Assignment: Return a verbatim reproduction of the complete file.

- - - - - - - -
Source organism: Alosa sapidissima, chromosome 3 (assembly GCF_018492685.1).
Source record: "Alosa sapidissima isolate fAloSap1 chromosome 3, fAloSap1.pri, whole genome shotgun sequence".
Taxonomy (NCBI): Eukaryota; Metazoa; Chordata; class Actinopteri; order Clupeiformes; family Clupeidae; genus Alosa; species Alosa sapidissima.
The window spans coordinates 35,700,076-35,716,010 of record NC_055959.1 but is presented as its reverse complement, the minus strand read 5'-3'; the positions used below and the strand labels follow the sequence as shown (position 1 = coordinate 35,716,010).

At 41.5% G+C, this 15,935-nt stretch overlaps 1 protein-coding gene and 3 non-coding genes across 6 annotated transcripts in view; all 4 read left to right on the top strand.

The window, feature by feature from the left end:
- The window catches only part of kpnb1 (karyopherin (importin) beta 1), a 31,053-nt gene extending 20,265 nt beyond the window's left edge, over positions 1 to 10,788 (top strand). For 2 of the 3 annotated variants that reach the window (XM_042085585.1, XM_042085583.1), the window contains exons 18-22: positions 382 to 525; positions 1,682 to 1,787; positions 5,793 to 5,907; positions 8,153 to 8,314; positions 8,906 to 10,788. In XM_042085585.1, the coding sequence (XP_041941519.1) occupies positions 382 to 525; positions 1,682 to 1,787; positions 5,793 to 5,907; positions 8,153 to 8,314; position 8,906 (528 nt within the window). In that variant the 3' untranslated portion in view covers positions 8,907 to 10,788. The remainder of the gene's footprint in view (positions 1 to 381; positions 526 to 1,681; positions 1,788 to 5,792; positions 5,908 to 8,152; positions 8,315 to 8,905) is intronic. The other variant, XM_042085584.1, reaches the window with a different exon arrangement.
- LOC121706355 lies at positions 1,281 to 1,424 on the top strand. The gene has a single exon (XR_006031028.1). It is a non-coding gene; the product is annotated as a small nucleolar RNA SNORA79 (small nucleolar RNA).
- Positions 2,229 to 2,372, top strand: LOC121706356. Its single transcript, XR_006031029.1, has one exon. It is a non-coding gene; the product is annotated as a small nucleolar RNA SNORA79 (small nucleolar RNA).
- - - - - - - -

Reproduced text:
Source organism: Alosa sapidissima, chromosome 3 (assembly GCF_018492685.1).
Source record: "Alosa sapidissima isolate fAloSap1 chromosome 3, fAloSap1.pri, whole genome shotgun sequence".
Taxonomy (NCBI): Eukaryota; Metazoa; Chordata; class Actinopteri; order Clupeiformes; family Clupeidae; genus Alosa; species Alosa sapidissima.
The window spans coordinates 35,700,076-35,716,010 of record NC_055959.1 but is presented as its reverse complement, the minus strand read 5'-3'; the positions used below and the strand labels follow the sequence as shown (position 1 = coordinate 35,716,010).

At 41.5% G+C, this 15,935-nt stretch overlaps 1 protein-coding gene and 3 non-coding genes across 6 annotated transcripts in view; all 4 read left to right on the top strand.

The window, feature by feature from the left end:
- The window catches only part of kpnb1 (karyopherin (importin) beta 1), a 31,053-nt gene extending 20,265 nt beyond the window's left edge, over positions 1 to 10,788 (top strand). For 2 of the 3 annotated variants that reach the window (XM_042085585.1, XM_042085583.1), the window contains exons 18-22: positions 382 to 525; positions 1,682 to 1,787; positions 5,793 to 5,907; positions 8,153 to 8,314; positions 8,906 to 10,788. In XM_042085585.1, the coding sequence (XP_041941519.1) occupies positions 382 to 525; positions 1,682 to 1,787; positions 5,793 to 5,907; positions 8,153 to 8,314; position 8,906 (528 nt within the window). In that variant the 3' untranslated portion in view covers positions 8,907 to 10,788. The remainder of the gene's footprint in view (positions 1 to 381; positions 526 to 1,681; positions 1,788 to 5,792; positions 5,908 to 8,152; positions 8,315 to 8,905) is intronic. The other variant, XM_042085584.1, reaches the window with a different exon arrangement.
- LOC121706355 lies at positions 1,281 to 1,424 on the top strand. The gene has a single exon (XR_006031028.1). It is a non-coding gene; the product is annotated as a small nucleolar RNA SNORA79 (small nucleolar RNA).
- Positions 2,229 to 2,372, top strand: LOC121706356. Its single transcript, XR_006031029.1, has one exon. It is a non-coding gene; the product is annotated as a small nucleolar RNA SNORA79 (small nucleolar RNA).